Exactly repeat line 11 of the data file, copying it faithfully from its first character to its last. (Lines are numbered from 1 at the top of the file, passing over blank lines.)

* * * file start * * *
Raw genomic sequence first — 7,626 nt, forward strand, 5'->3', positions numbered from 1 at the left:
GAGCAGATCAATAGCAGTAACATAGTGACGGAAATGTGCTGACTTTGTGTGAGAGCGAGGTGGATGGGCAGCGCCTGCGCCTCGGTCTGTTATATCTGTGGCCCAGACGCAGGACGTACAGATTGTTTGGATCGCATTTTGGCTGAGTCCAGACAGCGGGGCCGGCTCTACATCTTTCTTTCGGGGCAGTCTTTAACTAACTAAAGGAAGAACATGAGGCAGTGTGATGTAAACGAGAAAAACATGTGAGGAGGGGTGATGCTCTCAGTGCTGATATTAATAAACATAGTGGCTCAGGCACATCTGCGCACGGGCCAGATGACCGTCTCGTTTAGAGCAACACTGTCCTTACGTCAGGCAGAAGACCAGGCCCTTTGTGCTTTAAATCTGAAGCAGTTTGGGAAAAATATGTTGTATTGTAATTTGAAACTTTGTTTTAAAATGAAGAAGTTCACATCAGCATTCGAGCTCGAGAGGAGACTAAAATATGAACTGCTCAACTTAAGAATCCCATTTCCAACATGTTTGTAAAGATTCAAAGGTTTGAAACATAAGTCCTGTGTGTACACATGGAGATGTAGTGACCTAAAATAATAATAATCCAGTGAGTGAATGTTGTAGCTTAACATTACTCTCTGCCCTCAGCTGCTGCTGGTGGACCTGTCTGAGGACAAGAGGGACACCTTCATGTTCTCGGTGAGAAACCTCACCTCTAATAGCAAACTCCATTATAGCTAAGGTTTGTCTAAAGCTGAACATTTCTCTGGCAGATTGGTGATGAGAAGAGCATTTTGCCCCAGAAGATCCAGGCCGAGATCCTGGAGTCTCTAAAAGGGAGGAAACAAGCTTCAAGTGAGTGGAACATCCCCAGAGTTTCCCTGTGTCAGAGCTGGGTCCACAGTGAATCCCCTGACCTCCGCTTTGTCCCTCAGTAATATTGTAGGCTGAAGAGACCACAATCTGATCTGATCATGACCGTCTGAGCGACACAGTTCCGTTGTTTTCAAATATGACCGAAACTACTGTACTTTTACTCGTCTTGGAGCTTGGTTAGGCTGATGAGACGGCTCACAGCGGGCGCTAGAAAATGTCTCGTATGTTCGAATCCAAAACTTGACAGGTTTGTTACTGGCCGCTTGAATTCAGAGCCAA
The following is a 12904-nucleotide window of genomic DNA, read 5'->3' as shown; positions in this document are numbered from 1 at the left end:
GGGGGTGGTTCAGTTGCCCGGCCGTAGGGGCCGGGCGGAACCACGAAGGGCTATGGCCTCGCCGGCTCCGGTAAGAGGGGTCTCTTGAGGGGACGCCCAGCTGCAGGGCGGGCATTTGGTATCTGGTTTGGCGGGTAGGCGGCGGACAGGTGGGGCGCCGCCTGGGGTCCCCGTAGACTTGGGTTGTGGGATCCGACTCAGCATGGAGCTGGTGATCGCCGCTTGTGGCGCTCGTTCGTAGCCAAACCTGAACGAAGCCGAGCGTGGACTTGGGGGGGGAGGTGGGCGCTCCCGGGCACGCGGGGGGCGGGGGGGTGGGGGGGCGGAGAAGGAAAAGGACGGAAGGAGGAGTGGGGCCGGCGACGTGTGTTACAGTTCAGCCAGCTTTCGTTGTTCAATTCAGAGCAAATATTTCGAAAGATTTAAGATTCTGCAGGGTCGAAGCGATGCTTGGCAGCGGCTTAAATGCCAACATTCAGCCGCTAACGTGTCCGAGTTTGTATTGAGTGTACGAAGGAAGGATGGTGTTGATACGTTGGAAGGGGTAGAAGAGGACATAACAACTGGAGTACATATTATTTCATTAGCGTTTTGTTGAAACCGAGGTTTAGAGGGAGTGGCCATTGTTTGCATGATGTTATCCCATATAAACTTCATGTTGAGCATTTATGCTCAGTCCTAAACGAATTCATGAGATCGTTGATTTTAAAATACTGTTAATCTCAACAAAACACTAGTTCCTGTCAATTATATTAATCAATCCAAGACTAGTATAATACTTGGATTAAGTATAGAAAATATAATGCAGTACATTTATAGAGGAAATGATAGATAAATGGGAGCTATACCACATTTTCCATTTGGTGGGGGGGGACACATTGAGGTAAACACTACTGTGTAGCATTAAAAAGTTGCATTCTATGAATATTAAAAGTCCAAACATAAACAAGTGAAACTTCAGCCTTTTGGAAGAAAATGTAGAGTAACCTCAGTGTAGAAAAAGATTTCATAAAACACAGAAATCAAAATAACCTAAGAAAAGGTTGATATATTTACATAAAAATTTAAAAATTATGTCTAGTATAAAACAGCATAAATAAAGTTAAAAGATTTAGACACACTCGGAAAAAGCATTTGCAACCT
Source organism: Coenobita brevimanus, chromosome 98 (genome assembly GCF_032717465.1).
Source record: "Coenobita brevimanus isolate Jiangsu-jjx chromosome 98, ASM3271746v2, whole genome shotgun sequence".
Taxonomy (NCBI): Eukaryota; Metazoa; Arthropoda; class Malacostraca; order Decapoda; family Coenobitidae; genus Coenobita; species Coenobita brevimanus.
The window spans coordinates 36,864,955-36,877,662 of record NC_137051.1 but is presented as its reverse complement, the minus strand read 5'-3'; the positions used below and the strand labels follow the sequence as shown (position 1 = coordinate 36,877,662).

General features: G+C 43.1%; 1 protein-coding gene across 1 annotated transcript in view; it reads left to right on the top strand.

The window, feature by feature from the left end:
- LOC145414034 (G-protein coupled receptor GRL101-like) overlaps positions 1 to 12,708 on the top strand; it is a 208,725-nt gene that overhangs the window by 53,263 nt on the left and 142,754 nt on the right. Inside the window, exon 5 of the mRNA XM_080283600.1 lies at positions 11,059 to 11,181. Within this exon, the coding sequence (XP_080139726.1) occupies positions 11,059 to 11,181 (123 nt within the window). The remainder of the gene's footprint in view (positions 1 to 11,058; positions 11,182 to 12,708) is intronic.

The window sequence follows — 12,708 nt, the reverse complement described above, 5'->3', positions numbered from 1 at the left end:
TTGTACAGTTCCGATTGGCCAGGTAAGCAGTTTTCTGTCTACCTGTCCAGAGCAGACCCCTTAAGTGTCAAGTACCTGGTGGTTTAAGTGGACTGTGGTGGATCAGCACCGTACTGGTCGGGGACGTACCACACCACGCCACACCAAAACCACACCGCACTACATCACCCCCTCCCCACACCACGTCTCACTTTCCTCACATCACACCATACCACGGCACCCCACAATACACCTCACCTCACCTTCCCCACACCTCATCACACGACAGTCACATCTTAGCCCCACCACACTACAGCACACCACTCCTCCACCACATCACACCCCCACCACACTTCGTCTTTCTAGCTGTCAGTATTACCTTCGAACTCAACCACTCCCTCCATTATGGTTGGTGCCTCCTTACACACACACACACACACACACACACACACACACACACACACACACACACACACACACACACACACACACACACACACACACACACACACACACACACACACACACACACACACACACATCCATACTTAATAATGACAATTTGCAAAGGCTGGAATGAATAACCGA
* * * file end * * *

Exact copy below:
- LOC145414034 (G-protein coupled receptor GRL101-like) overlaps positions 1 to 12,708 on the top strand; it is a 208,725-nt gene that overhangs the window by 53,263 nt on the left and 142,754 nt on the right. Inside the window, exon 5 of the mRNA XM_080283600.1 lies at positions 11,059 to 11,181. Within this exon, the coding sequence (XP_080139726.1) occupies positions 11,059 to 11,181 (123 nt within the window). The remainder of the gene's footprint in view (positions 1 to 11,058; positions 11,182 to 12,708) is intronic.